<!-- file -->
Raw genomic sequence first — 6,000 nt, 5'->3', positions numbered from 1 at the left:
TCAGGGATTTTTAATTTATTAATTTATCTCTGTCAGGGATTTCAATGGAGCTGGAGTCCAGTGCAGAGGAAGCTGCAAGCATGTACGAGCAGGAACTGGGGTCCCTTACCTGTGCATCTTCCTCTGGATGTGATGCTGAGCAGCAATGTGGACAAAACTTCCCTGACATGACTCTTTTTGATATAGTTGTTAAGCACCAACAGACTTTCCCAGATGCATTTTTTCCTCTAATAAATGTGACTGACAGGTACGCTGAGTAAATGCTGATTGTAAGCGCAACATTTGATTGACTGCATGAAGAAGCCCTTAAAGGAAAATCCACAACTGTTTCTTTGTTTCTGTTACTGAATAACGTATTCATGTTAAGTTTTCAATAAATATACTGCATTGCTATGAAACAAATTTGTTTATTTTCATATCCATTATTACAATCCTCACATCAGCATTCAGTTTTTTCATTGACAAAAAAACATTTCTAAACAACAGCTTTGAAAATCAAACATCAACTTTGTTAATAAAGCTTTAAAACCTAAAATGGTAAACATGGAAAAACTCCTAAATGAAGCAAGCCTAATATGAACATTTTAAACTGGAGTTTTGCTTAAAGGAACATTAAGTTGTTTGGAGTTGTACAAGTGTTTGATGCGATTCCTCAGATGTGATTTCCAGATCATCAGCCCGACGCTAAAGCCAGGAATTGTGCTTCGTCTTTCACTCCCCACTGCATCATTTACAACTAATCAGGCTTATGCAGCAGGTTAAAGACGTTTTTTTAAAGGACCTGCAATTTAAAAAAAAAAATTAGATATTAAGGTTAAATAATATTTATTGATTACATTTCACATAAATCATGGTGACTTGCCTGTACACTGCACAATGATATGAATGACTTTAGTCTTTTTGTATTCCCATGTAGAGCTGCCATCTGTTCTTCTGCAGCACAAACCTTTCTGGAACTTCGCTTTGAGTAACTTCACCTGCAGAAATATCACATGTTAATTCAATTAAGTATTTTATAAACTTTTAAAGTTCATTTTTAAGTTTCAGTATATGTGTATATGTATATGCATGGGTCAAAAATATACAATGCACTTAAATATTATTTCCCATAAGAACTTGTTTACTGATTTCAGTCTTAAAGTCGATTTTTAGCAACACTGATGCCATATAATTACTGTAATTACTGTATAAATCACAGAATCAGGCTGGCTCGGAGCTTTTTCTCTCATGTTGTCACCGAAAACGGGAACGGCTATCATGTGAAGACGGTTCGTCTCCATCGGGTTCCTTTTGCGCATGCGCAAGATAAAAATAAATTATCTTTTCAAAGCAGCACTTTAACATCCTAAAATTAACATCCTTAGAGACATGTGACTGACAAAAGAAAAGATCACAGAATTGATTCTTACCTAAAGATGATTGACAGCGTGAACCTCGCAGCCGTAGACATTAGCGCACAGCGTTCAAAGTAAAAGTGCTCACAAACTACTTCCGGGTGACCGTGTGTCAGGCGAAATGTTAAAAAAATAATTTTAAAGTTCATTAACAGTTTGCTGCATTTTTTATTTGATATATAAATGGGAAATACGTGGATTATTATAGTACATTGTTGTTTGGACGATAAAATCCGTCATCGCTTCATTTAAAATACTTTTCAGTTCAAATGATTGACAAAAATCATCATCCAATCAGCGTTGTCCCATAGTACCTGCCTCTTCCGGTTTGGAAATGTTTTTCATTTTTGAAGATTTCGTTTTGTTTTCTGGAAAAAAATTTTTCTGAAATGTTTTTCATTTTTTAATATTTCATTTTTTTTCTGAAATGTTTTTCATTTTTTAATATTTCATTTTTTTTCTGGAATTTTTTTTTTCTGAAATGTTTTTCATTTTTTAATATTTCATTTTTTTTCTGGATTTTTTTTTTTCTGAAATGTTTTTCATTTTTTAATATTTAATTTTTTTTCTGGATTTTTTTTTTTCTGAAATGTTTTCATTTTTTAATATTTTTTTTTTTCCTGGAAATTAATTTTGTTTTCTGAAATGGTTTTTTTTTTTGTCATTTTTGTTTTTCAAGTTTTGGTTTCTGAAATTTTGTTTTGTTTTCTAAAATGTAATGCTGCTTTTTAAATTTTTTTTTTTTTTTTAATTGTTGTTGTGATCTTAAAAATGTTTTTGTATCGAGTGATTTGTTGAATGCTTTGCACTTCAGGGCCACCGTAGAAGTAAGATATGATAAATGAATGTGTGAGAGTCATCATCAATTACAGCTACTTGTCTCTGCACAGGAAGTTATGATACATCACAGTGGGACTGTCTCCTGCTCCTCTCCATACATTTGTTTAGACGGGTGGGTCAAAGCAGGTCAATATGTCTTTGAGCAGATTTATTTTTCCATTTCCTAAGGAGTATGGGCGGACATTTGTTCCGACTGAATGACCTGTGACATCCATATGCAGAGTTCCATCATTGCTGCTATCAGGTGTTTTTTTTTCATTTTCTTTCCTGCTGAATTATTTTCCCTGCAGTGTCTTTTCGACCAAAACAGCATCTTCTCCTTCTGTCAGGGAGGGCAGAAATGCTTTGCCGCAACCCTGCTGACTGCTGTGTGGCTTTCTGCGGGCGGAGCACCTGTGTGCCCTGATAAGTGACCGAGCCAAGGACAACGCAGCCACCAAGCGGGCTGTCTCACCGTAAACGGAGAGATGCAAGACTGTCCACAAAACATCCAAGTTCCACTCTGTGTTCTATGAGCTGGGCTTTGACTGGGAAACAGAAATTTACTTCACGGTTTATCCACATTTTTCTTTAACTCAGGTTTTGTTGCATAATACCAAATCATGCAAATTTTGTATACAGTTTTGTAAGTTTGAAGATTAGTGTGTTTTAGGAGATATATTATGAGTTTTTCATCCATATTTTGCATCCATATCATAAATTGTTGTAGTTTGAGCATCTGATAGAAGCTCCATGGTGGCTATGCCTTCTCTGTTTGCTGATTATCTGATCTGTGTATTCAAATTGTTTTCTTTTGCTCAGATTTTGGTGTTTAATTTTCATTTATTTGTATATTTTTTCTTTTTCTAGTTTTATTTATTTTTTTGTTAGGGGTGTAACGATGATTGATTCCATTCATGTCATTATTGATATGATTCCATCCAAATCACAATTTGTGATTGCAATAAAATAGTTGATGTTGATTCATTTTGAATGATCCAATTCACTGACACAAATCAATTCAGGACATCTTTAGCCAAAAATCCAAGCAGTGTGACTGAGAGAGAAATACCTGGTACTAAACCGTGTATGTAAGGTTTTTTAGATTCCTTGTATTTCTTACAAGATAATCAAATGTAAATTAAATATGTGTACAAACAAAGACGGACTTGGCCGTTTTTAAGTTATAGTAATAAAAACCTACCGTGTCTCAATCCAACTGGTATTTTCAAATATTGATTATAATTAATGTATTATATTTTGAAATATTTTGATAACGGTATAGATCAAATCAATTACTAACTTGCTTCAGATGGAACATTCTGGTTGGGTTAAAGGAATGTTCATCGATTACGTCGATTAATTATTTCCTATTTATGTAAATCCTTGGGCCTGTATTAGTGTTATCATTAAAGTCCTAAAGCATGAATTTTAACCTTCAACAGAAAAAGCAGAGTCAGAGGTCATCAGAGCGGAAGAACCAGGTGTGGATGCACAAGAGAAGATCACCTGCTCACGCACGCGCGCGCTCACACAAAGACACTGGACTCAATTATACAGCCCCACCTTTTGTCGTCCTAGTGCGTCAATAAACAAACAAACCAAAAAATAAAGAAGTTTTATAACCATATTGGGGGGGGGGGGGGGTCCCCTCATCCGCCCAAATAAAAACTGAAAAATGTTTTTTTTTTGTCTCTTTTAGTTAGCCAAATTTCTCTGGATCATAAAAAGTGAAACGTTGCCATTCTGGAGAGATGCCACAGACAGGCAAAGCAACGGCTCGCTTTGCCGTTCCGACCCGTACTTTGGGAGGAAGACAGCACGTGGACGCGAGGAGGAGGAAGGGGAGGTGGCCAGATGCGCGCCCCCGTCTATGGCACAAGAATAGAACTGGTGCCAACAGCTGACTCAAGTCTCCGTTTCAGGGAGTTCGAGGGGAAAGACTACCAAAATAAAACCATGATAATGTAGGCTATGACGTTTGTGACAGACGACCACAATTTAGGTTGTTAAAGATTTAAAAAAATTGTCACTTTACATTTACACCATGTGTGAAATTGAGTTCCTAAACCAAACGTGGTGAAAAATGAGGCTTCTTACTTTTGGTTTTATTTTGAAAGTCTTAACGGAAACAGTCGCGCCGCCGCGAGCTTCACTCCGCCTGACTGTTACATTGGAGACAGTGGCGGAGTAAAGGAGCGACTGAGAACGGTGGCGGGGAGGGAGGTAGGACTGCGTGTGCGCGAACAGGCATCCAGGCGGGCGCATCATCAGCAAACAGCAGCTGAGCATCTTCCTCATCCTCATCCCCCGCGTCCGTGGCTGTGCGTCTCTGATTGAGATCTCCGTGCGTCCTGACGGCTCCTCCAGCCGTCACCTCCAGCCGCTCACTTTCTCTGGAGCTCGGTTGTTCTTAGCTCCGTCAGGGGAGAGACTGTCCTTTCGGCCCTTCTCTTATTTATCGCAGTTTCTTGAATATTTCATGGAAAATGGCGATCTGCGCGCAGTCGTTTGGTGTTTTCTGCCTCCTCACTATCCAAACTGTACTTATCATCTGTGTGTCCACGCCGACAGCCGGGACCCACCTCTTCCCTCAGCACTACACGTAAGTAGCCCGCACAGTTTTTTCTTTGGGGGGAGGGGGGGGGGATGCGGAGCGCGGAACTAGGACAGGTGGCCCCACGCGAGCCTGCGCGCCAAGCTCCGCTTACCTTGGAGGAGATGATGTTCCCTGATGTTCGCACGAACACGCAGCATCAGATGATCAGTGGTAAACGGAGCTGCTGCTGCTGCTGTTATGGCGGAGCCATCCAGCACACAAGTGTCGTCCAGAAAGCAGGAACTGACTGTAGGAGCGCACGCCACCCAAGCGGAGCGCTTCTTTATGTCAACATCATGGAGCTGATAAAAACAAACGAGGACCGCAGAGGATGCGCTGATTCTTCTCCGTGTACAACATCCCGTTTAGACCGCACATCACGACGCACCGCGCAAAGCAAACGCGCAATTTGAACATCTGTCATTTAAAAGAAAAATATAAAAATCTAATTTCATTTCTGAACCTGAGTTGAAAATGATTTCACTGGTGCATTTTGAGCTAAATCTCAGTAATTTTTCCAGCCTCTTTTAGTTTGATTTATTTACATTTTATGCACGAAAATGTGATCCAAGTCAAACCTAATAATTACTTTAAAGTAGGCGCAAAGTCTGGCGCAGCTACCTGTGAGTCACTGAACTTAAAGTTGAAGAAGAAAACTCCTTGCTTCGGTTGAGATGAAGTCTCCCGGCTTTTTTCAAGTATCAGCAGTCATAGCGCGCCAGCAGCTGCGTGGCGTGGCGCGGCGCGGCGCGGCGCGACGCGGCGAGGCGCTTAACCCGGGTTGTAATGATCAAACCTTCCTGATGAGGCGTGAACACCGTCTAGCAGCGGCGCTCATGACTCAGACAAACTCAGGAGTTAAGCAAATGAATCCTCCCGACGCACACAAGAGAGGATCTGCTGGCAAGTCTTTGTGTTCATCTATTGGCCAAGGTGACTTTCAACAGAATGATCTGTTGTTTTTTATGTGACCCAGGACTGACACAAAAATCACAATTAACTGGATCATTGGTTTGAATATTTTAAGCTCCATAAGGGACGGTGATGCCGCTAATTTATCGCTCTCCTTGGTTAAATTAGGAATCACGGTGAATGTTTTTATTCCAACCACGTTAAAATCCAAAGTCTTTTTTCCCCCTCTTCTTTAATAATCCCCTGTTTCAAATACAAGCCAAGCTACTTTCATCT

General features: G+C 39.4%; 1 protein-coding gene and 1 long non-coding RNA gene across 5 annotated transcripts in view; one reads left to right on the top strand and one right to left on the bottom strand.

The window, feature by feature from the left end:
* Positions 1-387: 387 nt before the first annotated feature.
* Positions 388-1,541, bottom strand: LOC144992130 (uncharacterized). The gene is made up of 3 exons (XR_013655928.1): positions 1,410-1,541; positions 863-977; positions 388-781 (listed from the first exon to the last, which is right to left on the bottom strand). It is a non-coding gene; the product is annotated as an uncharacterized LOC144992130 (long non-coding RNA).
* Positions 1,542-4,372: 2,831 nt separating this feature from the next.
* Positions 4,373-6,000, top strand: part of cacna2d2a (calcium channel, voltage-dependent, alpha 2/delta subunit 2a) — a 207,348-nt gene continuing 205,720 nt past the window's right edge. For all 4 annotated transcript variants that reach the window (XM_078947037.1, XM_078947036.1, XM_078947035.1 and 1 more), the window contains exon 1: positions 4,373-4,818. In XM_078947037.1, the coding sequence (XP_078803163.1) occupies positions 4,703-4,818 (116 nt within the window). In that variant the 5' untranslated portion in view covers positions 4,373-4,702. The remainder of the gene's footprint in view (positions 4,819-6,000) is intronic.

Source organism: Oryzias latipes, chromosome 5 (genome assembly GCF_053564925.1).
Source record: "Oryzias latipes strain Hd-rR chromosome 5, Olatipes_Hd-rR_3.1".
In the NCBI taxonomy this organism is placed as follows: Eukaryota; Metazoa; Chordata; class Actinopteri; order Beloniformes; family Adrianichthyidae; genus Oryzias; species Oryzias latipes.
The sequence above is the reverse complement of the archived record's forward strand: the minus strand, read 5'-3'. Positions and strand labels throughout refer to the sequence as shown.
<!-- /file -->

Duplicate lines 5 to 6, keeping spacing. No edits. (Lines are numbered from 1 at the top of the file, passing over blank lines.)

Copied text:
* Positions 1-387: 387 nt before the first annotated feature.
* Positions 388-1,541, bottom strand: LOC144992130 (uncharacterized). The gene is made up of 3 exons (XR_013655928.1): positions 1,410-1,541; positions 863-977; positions 388-781 (listed from the first exon to the last, which is right to left on the bottom strand). It is a non-coding gene; the product is annotated as an uncharacterized LOC144992130 (long non-coding RNA).